Thanks to the editors of Politics/Letters for letting us go one more round in this discussion. The disagreements between us may be too fundamental to be resolved but it’s helpful to become clearer about what they are. So I’m just going to mark what seem to me the main ones and then last word goes to Sean McCann.
First, and most puzzling to me, is the Kant thing. It’s partly puzzling because, as I noted, I mention him only three times, not really enough straw to build that straw man. And it’s puzzling also because my observations about his blurriness on the question of intention and the aesthetic are basically conventional; in Kant and the Claims of Taste, for example, Paul Guyer devotes a number of interesting pages to trying to work through the difficulties produced by the fact that in some places Kant says things that “could be taken to mean that art not only allows but also requires a judgment of beauty made without any consideration of concepts of purpose or intention” and in other places he says things that look like the opposite. And finally, it’s puzzling because even if Kant really does hold the same position I do (that the work as intended is the object of our aesthetic attention), the “distinctiveness” and “significance” that The Beauty of a Social Problem ascribes to aesthetic autonomy are historical, tied neither to autonomy as such nor to the experience of it but to what certain works at a certain time have meant in asserting their autonomy.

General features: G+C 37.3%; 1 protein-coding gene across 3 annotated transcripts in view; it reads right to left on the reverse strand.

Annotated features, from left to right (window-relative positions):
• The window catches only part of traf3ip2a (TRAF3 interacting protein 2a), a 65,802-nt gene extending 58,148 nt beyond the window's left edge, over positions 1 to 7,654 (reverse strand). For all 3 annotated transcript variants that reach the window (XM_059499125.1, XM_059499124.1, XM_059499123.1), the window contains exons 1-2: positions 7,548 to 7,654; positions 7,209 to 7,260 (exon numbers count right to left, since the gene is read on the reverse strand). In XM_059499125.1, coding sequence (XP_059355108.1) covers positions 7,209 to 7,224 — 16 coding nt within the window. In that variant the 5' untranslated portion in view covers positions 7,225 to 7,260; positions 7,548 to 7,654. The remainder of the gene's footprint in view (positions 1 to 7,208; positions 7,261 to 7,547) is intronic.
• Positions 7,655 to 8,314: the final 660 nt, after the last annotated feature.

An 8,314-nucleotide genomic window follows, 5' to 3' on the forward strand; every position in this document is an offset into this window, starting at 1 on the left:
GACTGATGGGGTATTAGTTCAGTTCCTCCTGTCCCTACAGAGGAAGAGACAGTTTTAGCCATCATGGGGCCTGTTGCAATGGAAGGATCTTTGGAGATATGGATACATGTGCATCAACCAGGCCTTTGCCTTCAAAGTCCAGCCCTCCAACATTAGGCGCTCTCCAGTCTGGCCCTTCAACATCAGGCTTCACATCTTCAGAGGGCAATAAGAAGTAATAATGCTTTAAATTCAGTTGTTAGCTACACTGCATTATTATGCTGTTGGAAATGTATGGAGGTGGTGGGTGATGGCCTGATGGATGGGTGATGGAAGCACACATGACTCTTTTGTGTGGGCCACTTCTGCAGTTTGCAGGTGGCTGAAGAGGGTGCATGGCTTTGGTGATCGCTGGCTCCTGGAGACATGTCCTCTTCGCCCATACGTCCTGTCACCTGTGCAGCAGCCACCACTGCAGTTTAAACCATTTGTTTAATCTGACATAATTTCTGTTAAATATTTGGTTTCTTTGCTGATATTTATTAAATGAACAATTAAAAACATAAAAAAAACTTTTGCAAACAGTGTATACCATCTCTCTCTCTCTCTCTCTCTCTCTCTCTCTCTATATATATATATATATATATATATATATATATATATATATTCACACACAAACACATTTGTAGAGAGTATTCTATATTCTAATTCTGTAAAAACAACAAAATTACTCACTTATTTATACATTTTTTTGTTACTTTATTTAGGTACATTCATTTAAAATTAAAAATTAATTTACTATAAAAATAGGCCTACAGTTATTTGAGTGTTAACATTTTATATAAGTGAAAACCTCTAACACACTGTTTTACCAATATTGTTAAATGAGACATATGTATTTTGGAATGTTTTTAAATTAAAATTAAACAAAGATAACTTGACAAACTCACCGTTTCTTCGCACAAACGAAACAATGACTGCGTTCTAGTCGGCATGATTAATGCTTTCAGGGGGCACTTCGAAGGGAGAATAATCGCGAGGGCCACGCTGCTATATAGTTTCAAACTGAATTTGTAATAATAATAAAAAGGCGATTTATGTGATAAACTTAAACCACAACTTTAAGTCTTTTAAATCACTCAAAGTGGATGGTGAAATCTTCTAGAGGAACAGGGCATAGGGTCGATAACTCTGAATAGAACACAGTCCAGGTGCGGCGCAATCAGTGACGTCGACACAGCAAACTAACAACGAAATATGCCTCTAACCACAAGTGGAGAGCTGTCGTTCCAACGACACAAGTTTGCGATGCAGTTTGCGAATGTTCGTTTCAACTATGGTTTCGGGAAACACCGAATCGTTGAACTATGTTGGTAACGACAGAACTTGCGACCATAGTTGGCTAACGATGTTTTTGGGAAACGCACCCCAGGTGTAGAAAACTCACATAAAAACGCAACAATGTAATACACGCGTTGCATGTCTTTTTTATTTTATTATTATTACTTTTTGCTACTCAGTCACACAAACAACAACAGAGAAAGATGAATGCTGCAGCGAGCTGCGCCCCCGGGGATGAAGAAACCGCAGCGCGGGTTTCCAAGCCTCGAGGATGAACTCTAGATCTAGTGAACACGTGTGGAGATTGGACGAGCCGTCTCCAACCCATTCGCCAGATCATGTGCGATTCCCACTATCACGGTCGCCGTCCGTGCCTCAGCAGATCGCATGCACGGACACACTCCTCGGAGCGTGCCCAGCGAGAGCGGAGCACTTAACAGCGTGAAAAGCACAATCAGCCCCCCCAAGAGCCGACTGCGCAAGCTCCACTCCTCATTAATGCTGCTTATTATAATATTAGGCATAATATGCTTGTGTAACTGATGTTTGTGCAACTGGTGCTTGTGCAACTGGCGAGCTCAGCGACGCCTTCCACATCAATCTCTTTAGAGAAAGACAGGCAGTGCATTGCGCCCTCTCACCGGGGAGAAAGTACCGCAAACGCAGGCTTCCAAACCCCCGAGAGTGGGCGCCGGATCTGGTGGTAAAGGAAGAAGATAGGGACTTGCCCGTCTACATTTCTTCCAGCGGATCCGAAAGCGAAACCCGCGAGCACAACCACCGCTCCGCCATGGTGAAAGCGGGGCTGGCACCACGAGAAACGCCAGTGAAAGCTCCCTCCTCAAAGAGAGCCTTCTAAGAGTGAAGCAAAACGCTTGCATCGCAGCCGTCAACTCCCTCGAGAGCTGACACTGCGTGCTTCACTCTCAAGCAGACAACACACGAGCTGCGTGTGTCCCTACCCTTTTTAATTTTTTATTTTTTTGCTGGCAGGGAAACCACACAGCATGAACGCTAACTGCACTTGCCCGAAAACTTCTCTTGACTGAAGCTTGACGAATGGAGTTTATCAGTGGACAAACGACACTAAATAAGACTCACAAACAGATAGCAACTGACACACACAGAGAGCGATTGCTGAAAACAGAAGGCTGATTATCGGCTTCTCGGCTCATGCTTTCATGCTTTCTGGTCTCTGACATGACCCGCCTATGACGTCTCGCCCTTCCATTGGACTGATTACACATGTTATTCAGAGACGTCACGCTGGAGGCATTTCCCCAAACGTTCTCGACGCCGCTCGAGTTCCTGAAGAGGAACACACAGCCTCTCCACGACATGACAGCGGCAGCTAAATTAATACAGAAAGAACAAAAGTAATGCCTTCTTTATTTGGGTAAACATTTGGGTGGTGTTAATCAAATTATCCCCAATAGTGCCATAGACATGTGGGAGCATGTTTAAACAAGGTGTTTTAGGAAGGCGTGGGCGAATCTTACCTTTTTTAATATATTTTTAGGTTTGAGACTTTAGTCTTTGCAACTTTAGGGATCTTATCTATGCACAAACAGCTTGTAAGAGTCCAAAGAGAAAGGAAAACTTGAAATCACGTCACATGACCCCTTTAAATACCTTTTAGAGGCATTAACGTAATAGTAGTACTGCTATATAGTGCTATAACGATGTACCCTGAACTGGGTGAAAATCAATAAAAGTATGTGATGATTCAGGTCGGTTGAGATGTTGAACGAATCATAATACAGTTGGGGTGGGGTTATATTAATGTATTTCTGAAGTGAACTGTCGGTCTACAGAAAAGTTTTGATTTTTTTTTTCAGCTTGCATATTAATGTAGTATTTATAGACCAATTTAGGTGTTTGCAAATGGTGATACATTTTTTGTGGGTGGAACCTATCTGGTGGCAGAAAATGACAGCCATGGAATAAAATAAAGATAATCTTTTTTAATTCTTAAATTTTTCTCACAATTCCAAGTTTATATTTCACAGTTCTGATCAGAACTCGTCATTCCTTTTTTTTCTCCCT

That is, what makes the art I focus on “distinctive” is not that it’s autonomous but that it’s about its autonomy at a moment when we’ve had a half century of art that’s been about denying its autonomy. So, to continue McCann’s musical analogy, what Jonathan Littell means by organizing The Kindly Ones according to the sections of a Bach cantata is not what Bach meant. And the political “significance” McCann denies is anchored in the fact that this thematization of the work’s intentionality functions to produce a non-identity between structure and sentiment that’s of particular use in a period in which the dominant forms of political liberalism have been increasingly committed to an ideal of social justice that appeals above all to the primacy of sentiment — to overcoming inequalities that can be understood as a consequence of how we feel about the other rather than as a consequence of how we earn our livings. My idea is not that people are deluded by sentiment but that they are committed to a politics in which sentiment functions more as a defense than a critique of contemporary capitalism. (Whether they are deluded about that depends; investment firms which pride themselves on winning awards for diversity are not.)